Even more slicked-down and hooked-up than Face the Music
, A New World Record
doesn't even have any instrumentals. ELO are by now strictly 'rock band with orchestral backing' and nothing more, though it's been more or less like that since ELO II
I could say that A New World Record
is catchier than ever, but I'm trying to tie the album into the wider career arc of the band, where the 'orchestral side' peaked early and the 'pop side' peaks about 1977, then somewhere in the middle the mix is perfect.
Though I'm not sure that's really the case, since the band went right on truckin' through the early and mid-80's, and still had some decent hooks at that time. No orchestra though, so maybe I'll just call the gradual drop in pop quality a long tapering-off.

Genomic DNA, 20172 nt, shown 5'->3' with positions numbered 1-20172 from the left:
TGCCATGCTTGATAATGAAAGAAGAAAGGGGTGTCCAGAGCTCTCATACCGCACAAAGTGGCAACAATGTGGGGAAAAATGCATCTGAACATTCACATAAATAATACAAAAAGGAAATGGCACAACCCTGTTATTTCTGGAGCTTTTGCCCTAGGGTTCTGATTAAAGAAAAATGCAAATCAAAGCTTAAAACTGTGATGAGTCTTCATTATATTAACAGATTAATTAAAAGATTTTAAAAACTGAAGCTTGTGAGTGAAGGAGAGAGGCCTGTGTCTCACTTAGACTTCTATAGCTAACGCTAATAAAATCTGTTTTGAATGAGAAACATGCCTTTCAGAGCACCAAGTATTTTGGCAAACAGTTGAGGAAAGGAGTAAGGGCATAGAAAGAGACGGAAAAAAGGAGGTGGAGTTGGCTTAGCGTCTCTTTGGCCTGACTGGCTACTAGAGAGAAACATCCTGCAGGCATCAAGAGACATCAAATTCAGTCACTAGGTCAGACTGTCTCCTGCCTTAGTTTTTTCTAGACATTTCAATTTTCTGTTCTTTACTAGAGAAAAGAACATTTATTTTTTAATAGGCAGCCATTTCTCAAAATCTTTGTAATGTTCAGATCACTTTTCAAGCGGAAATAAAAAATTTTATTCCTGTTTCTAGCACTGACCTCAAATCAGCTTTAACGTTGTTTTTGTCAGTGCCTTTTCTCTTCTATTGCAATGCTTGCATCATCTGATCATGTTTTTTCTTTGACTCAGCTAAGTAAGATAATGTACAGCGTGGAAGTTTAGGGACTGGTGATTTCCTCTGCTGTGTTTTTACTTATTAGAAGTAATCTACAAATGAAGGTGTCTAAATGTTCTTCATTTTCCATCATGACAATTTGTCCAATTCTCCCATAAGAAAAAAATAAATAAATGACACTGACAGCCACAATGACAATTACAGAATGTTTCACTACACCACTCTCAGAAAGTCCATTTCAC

All I'm really trying to say is that ELO are at their peak on A New World Record
, as they were on their previous album, so for anyone looking for a place to start, this is probably it. This album has the cool "Telephone Line", home to some of the most desolate and soulful moments in the ELO catalog.
Then there's "Rockaria!", which is "Roll Over Beethoven II" really, except funnier and more rocking (not to mention half as long) ... to me, the rocking parts almost seem to be a rip on Southern Rock, and the opera sections seem to rip on um, everything the old ELO stood for.
The hit was "Livin' Thing", which whilst an improvement on "Evil Woman" and "Strange Magic" from the last album, still strikes me as being somewhat less than what ELO are truly capable of ... It's a living thing, it's a terrible thing to lose
is a weak choral hook after such a great build-up to the chorus, but the bridge If I could die upon the stage, hey!
is fucking brilliant.
by Reviewer: Capt Bonanza
(blogging at Capn Marvel's Bonanza [Defunct]